Judges Scileppi, Breitel and Jasen concur with Judge Bergan; Chief Judge Fuld dissents and votes to reverse in an opinion in which Judges Burke and Keating concur.
At the trial of defendant for the hold-up of a grocery store, two witnesses, the store clerk and a customer, unqualifiedly identified him. The witnesses had defendant under observation from a distance of one to five feet in a well-lighted store ("two big fluorescent lights") for at least three minutes.
No objection was made by the defendant to the testimony of identification by the witnesses. On cross-examination defendant adduced proof that one of the witnesses, Vargas, the customer who had been shot in the hold-up, identified defendant at a hospital where he was under treatment.
The other witness, Vega, the clerk, came to the hospital at the same time and there separately identified defendant. No motion was made by defendant after this proof was adduced, to strike out any of the testimony of identification.
Vargas had been seriously wounded in the hold-up. The police did not know whether he would or would not recover. It was entirely reasonable for them to bring defendant to the hospital immediately after arrest to see if the victims identified him. This was neither time nor place for a line-up.
There is here no such uncertainty of identification or lack of physical visual opportunity to see and to remember, as to render the hospital identification "grossly and unnecessarily suggestive" (People v. Ballott, 20 N.Y.2d 600, 607; People v. Brown, 20 N.Y.2d 238).
Here, as in Brown, there was ample opportunity to observe defendant during the commission of the crime, and it is equally manifest here, as it was in Brown, that the witnesses' testimony was not based on or tainted by potentially misleading circumstances in the earlier identification.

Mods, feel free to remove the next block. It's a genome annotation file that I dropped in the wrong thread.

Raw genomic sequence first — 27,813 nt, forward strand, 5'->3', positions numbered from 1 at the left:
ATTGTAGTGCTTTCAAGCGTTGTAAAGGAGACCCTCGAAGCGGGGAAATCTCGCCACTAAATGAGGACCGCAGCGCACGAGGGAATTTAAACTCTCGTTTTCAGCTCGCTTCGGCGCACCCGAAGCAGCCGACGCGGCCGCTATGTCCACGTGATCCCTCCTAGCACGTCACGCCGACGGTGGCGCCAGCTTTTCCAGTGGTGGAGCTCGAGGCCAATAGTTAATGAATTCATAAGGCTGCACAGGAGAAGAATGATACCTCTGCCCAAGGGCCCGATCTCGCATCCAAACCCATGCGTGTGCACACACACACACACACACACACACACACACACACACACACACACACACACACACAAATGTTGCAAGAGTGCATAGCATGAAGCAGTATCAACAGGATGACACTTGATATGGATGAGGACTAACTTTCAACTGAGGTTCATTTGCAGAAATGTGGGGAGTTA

Nor is it clear that any useful purpose would now be served on a new hearing addressed to the question of the possible effect of the hospital identification on the certainty of the trial testimony where all the facts -- the certain trial identification and the nature of the hospital identification -- have alike been fully explored. The need for and the useful role of a hearing necessarily depend on the facts of each case. (Cf. United States v. Wade, 388 U.S. 218.)
It may be held here, as it was in Stovall v. Denno (388 U.S. 293), that viewing the "totality of the circumstance" and the need for the hospital confrontation (p. 302) no violation of defendant's constitutional rights has been demonstrated.
The judgment should be affirmed.
Chief Judge Fuld (dissenting). The dramatic presentation of a lone suspect to the two witnesses in a hospital is precisely the sort of "grossly and unnecessarily suggestive" identification technique which this court has condemned. (See, e.g., People v. Ballott, 20 N.Y.2d 600, 607; People v. Brown, 20 N.Y.2d 238, 243-244; see, also, Stovall v. Denno, 388 U.S. 293, 301-302.) Although we may not say, as a matter of law, that the witnesses would not have been able to identify the defendant at the trial without the aid of this previous identification, we may not, on the other hand, conclude -- as we did in the Brown case (20 N.Y.2d 238, supra) -- that the three minutes, during which the robbers were in the witnesses' presence at the time the crime was committed, afforded them so "ample [an] opportunity to ...